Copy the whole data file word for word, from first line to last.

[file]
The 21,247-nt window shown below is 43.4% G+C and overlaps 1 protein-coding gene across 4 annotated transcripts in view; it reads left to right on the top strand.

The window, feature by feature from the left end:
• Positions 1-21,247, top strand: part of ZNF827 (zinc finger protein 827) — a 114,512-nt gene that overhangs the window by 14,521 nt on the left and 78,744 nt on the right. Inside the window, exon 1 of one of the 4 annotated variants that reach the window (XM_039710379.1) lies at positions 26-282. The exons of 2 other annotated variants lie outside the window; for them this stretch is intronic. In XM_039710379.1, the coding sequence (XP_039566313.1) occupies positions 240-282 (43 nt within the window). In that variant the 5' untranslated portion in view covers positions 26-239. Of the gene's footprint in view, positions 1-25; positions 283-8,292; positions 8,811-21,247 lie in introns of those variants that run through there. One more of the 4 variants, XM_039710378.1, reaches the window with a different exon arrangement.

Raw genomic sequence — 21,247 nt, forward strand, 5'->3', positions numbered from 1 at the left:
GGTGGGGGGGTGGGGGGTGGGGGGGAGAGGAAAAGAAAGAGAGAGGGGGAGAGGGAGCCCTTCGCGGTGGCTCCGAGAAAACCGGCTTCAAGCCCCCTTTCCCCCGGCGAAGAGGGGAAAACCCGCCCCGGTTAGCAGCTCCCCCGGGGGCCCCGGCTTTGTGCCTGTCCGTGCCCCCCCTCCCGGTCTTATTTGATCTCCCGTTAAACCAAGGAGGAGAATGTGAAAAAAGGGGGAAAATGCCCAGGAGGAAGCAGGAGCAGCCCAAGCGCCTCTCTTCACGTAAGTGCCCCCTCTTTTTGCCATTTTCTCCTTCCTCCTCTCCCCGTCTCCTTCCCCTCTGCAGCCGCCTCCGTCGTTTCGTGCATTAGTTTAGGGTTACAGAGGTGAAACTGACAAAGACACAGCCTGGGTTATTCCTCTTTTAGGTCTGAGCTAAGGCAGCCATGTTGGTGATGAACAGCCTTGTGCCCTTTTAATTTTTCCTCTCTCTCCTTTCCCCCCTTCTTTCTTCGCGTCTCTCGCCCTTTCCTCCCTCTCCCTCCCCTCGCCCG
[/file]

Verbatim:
The 21,247-nt window shown below is 43.4% G+C and overlaps 1 protein-coding gene across 4 annotated transcripts in view; it reads left to right on the top strand.

The window, feature by feature from the left end:
• Positions 1-21,247, top strand: part of ZNF827 (zinc finger protein 827) — a 114,512-nt gene that overhangs the window by 14,521 nt on the left and 78,744 nt on the right. Inside the window, exon 1 of one of the 4 annotated variants that reach the window (XM_039710379.1) lies at positions 26-282. The exons of 2 other annotated variants lie outside the window; for them this stretch is intronic. In XM_039710379.1, the coding sequence (XP_039566313.1) occupies positions 240-282 (43 nt within the window). In that variant the 5' untranslated portion in view covers positions 26-239. Of the gene's footprint in view, positions 1-25; positions 283-8,292; positions 8,811-21,247 lie in introns of those variants that run through there. One more of the 4 variants, XM_039710378.1, reaches the window with a different exon arrangement.

Raw genomic sequence — 21,247 nt, forward strand, 5'->3', positions numbered from 1 at the left:
GGTGGGGGGGTGGGGGGTGGGGGGGAGAGGAAAAGAAAGAGAGAGGGGGAGAGGGAGCCCTTCGCGGTGGCTCCGAGAAAACCGGCTTCAAGCCCCCTTTCCCCCGGCGAAGAGGGGAAAACCCGCCCCGGTTAGCAGCTCCCCCGGGGGCCCCGGCTTTGTGCCTGTCCGTGCCCCCCCTCCCGGTCTTATTTGATCTCCCGTTAAACCAAGGAGGAGAATGTGAAAAAAGGGGGAAAATGCCCAGGAGGAAGCAGGAGCAGCCCAAGCGCCTCTCTTCACGTAAGTGCCCCCTCTTTTTGCCATTTTCTCCTTCCTCCTCTCCCCGTCTCCTTCCCCTCTGCAGCCGCCTCCGTCGTTTCGTGCATTAGTTTAGGGTTACAGAGGTGAAACTGACAAAGACACAGCCTGGGTTATTCCTCTTTTAGGTCTGAGCTAAGGCAGCCATGTTGGTGATGAACAGCCTTGTGCCCTTTTAATTTTTCCTCTCTCTCCTTTCCCCCCTTCTTTCTTCGCGTCTCTCGCCCTTTCCTCCCTCTCCCTCCCCTCGCCCG